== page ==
Posts tagged ‘American Poetry’

July 25, 2015

Poetry Critics

Critics of today couldn’t take
away the feeling of the act.

No matter how hard they try,
no matter the American sentimentalism.

Or, the labels tossed
around as exactly absolute.

No matter what authority
or agency they promote.

It feels so good.
It feels so alive.

It feels like creation.
Pressing buttons to get a reaction,

from the black and white
and the dots and lines,

people see and they say.
Your cloudy mind turned

to someone’s bright-light inspiration.
It is nothing to not do; it is something

to believe in your actions.
No matter where you are:

on Hennepin or Hawaii, in Uptown
or on a bike in Southeast.

Critics of today do it too,
they just use other’s work for their muse.

In other words they describe yours,
without they would be nothing.

With, they have a job, or something…
Again, that is as good as to not do.

July 20, 2015

High Heat Sunday

Turning day to night as a light switch in a room
had shadows evaporating into themselves,
outlines seen were hot and sticky
for the summer humidity and sharp shine.
A black car sheen stood burning
in an open lot as a dead mouse
in grey fur swelled and swarmed with flies.
The sweet cloy of trash hit nostrils
like a left hook of some welterweight
sweating hard, pulling in the ring.
Plastic garbage bags expanded
in the sweltering heat of midday July
becoming tight as the skin of a drum.
Few cotton clouds cast no guard in
vast rich nitrogen blue skyscapes,
going on, what fast changed above.
Seems Sunday was properly labeled for
this weather; there was tan leather,
blue jeans, bright bandanas, and cold beer.
It was unlike any other beautiful day.

July 17, 2015

In a Crowd of Clowns

Dead artists & counterfeit idealists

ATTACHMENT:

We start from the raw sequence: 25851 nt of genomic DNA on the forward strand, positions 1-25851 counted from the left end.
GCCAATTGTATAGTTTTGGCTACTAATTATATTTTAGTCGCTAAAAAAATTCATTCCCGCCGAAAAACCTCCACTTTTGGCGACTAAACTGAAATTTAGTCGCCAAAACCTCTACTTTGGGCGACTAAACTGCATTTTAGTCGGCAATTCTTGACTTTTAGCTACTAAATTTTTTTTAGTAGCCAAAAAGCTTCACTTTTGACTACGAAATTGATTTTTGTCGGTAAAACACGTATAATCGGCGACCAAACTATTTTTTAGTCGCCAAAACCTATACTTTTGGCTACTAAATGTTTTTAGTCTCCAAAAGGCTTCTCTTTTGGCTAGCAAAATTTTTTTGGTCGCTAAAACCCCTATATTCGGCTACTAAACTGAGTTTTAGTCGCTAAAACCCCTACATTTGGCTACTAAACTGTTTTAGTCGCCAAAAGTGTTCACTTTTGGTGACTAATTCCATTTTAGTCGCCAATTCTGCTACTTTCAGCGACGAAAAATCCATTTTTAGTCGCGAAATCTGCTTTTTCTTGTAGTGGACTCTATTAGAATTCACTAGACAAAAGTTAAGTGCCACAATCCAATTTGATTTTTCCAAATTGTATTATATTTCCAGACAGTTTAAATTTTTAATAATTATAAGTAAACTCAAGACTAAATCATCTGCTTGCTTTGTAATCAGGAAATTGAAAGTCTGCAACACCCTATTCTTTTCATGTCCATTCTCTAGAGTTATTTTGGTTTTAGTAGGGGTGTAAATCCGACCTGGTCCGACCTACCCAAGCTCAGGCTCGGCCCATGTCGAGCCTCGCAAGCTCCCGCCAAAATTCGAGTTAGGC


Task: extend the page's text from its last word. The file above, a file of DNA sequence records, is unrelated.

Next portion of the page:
Travel same paths I’ve once roamed.
To judge, to assert, as one were God—
Step off of your high-founded throne.

July 9, 2015

Untitled Response To Crowfoot, Blackfoot (StarTribune, Thursday, July 9th, 2015)

It is the flit of
a blue jay’s wings
at daybreak.

It is a potbellied squirrel, tan beige,
on a bent limb in the
summertime.

It is the faint
sweet smell of ripened honeysuckles
on winds getting lost in
a township forest.

It is a reflection of
such life.

It is.

To:
-Crowfoot, Blackfoot
Warrior and orator.

June 26, 2015

How I write poetry

Could they hear me at the desk oozing prose onto the page,
clipping hard at the keys for grammar,
few words and blank space,
giving my all just for free writing?

Had they known my walk through the pre-day skyway,
the negative eighty degree cooler I passed—I am like that: cool and old.

Had they been blinded by a window’s reflection
or kissed their love before exiting a truck?

Could they feel the concentration,
the poise,
the inspiration,
of each line, in each book
held in heavy hand?

White came black, black came red—what you read this heap (?),
red turned pale, then yellow, then green—the fear, coming out of me.

This was it,
the beginning of the end,
and I had just opened Word
to give my fingers a stretch.

How coffee, how Grape-Nuts, how banana,
how milk, how ab workouts and a tepid shower
had been the muse to it all.

My body in the morning, my morning.
They hadn’t known.

Or at least that’s what I thought.

June 24, 2015

Adjusted Advantage

The world can seem so small
when assessed from the confines
of a one bedroom apartment.
A space tight, sticky, stuffy,
and near unbearably drab.
For a person to go outside and look,
to see all there is to see—to expand the expanse,
to imagine what one might attain
in the span of a lifetime,
at the change of a thought,
on the prospect of a whim, at the drop of a dime.
A perspective can be released
from its rigid boxy cage to stretch sore wings
and to grasp the once unthinkable,
for merely a chance thought,
and for adjusted sight, mercy!

June 9, 2015

Pro Tips for Planning your Perfect Life

“If you can’t please yourself, who can?” -Ma

In the morning I start planning,
by the time I am done it is mid-afternoon.
I find that I have all things figured out,
in finding that happiness is without.
When I have specific plans completed,
seen through to fruition, I can only hope for one thing:
that I still feel as good as I do when I just open my eyes,
young, in love, and surrounded by it-
when I just walk outside—lost and uncaring,
when I do the first thing that comes to mind, even today,
now, to escape.
I hope to still feel as good as I do right now,
with no excess in what I have about me, and there, no excuses,